YOU HAVE BEEN LIED TO: You Are Creative And So Is Everyone Else
How do you define creativity? What person comes to mind when you hear the word, creative? Is it a famous artist like Picasso or Dali? Or how about a contemporary writer like Elizabeth Gilbert? Or Einstein? Or Tesla?
The answer will surprise you.
The answer is you.
You are creative. You were born creative. Everyone is. The difference lies in how you think about yourself and how much access you have to your own imagination.
There are three things at work here. First, you have to throw away what adults have been telling you for your entire life. Second, you have to figure out how to access your imagination. Third, you have to learn how to utilize your imagination on a regular basis. These are different skills. You have to use your creativity or else it will get rusty and may even waste away. Hint: fear cripples the flow of creativity.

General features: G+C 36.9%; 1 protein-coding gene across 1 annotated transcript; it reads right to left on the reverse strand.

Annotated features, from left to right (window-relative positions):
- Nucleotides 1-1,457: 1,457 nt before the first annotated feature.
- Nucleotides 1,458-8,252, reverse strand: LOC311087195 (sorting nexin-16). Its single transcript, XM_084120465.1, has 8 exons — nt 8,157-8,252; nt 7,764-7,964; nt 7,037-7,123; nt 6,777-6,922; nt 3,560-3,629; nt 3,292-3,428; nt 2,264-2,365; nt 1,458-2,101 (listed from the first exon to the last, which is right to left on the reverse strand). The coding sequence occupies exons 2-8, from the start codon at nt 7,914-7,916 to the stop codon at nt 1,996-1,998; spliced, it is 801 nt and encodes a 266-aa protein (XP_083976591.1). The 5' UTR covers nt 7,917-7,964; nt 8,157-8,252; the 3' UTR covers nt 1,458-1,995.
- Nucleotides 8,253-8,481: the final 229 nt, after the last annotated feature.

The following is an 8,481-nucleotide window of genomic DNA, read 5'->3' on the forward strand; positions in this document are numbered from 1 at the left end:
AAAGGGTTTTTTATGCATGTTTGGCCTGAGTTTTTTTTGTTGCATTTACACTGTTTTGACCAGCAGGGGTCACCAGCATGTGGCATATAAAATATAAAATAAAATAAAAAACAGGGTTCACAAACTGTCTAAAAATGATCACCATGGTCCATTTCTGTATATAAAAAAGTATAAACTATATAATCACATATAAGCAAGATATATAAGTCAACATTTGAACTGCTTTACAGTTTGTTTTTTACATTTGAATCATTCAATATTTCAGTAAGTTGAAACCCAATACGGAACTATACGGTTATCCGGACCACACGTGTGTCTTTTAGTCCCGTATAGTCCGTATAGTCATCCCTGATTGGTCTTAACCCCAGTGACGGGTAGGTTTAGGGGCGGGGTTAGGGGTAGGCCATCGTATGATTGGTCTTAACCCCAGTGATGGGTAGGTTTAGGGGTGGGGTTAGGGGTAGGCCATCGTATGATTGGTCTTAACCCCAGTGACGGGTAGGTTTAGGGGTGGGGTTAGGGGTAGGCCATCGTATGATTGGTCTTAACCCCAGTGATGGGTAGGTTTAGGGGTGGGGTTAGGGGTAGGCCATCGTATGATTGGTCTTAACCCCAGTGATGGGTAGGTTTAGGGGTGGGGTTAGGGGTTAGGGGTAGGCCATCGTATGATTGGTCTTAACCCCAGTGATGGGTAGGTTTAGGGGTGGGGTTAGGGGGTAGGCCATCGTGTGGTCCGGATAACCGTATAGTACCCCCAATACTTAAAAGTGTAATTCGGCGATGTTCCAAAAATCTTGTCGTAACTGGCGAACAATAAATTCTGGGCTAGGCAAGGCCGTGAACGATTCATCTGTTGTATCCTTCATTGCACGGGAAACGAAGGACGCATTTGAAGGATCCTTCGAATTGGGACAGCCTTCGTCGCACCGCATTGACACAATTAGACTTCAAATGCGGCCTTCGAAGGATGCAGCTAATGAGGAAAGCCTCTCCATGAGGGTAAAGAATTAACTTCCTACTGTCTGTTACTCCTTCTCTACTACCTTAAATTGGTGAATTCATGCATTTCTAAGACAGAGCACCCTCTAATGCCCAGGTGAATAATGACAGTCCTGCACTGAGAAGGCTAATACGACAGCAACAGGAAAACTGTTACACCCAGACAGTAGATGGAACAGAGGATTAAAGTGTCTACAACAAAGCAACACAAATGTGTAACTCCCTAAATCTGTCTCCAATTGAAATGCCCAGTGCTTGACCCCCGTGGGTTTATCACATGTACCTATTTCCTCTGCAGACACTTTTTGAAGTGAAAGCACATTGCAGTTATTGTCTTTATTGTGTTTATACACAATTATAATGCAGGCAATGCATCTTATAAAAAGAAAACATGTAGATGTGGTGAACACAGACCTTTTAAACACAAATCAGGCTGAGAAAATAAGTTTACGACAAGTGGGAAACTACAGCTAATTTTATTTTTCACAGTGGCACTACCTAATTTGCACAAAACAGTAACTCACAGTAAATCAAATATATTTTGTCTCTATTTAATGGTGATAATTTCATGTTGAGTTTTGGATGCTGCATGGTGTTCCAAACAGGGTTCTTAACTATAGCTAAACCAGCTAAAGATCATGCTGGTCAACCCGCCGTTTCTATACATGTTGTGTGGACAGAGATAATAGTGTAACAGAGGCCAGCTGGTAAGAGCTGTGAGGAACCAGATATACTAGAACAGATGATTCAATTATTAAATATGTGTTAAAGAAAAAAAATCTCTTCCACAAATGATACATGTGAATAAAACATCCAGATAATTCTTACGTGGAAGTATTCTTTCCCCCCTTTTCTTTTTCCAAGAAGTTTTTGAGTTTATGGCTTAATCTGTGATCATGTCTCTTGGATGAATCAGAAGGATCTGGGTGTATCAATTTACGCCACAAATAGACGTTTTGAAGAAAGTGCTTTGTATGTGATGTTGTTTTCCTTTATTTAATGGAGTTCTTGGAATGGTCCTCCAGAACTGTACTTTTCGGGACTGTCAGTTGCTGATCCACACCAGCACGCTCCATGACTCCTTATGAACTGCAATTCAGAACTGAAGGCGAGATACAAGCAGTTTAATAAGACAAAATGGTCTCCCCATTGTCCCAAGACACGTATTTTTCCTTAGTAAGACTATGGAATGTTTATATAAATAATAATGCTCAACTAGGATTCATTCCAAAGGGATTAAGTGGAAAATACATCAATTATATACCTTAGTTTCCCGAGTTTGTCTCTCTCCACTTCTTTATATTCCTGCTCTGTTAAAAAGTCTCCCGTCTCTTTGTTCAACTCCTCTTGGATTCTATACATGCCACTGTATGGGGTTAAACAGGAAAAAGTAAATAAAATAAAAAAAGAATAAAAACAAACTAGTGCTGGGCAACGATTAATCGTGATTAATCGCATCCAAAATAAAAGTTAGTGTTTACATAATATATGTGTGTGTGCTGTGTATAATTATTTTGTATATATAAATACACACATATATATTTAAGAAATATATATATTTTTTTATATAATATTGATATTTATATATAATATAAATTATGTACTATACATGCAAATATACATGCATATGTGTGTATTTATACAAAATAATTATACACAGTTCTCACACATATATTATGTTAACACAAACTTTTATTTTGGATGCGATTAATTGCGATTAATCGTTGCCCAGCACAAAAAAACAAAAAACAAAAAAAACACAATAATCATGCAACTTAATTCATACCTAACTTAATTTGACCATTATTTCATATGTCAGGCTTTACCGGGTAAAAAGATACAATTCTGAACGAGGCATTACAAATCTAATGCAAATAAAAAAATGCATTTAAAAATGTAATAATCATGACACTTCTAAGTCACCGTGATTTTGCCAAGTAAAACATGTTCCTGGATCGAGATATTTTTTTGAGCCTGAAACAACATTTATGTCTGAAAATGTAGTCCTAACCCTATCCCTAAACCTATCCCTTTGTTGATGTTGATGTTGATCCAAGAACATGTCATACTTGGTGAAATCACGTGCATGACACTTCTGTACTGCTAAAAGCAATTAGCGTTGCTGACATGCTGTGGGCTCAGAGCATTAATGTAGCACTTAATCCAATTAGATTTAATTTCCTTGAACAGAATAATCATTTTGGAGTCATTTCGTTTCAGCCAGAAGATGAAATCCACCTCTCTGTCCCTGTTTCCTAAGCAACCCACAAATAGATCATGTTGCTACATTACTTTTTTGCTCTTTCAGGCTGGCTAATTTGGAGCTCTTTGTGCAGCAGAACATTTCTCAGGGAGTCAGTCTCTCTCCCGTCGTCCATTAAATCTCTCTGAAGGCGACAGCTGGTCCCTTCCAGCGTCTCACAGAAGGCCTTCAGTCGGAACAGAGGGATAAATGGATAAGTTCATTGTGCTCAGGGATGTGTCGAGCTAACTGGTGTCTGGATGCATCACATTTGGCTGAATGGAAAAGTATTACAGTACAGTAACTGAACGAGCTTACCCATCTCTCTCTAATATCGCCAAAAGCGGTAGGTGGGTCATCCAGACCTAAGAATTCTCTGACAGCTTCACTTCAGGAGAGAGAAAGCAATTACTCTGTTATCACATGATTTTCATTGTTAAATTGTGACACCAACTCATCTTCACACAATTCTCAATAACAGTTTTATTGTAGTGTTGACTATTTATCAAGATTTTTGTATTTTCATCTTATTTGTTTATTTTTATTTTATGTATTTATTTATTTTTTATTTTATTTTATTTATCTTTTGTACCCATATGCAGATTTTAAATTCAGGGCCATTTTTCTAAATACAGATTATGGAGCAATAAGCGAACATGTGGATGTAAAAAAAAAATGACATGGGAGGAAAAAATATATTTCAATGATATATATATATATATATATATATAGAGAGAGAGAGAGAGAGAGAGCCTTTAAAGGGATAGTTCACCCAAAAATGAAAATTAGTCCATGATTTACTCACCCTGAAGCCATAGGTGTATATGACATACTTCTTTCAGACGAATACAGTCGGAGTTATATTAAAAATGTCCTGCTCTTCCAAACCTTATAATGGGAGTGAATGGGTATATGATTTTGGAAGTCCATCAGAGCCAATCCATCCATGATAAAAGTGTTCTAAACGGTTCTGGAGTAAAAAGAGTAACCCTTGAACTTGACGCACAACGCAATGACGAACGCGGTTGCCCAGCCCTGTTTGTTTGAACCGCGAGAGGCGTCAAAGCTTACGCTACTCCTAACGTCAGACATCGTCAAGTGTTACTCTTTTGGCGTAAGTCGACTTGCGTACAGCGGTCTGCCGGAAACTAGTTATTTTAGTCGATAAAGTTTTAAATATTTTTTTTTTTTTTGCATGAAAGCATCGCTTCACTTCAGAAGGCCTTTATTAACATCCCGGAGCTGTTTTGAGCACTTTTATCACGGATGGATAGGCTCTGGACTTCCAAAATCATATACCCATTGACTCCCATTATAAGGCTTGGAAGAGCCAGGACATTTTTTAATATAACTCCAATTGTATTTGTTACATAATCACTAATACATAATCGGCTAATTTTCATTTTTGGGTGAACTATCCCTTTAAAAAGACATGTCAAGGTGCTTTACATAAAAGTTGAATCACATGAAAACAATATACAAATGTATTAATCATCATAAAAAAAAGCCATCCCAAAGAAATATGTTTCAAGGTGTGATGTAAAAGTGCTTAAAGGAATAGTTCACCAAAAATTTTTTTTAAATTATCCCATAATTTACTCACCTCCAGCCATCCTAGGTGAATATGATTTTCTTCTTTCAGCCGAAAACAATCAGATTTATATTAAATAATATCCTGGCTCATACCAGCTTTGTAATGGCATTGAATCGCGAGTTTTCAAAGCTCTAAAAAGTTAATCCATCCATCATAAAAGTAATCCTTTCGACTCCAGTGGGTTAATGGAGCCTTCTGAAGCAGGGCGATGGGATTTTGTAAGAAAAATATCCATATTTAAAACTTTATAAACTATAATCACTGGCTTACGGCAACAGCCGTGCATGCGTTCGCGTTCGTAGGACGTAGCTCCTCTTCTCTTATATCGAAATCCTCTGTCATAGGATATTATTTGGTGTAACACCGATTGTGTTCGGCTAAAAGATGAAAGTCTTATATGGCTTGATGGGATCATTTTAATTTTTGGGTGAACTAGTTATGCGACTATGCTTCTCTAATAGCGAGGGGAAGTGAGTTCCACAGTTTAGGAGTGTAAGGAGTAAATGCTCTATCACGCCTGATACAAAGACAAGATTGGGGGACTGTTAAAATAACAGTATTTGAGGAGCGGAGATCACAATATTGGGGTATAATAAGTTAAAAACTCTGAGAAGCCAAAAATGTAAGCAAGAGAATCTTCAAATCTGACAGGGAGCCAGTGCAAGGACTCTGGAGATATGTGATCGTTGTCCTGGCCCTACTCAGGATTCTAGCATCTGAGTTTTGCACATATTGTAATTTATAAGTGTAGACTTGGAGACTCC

I’ve spent my entire lifetime trying to understand where my creative thoughts come from and why I have in recent years been able to access and use my creativity on a daily basis. The reason is simple: I’m fascinated by creativity and I’ve spent a lifetime trying to recover my child-like curiosity. I nearly lost it in late adolescence and now I’m laser-focused on studying, nurturing and exploring the most mysterious part of my brain that continues to surprise and bring joy to life. Curiosity and creativity are the same things to me.
Picasso said it best, “All children are artists. The problem is how to remain an artist when [we] grow up.”
The reason you don’t think you’re creative is that it has been snuffed out of you, little by little, year by year. In school, we were conditioned to think that it is better to develop our prefrontal cortexes, not the other other areas of our brains.
So, what does the prefrontal cortex do?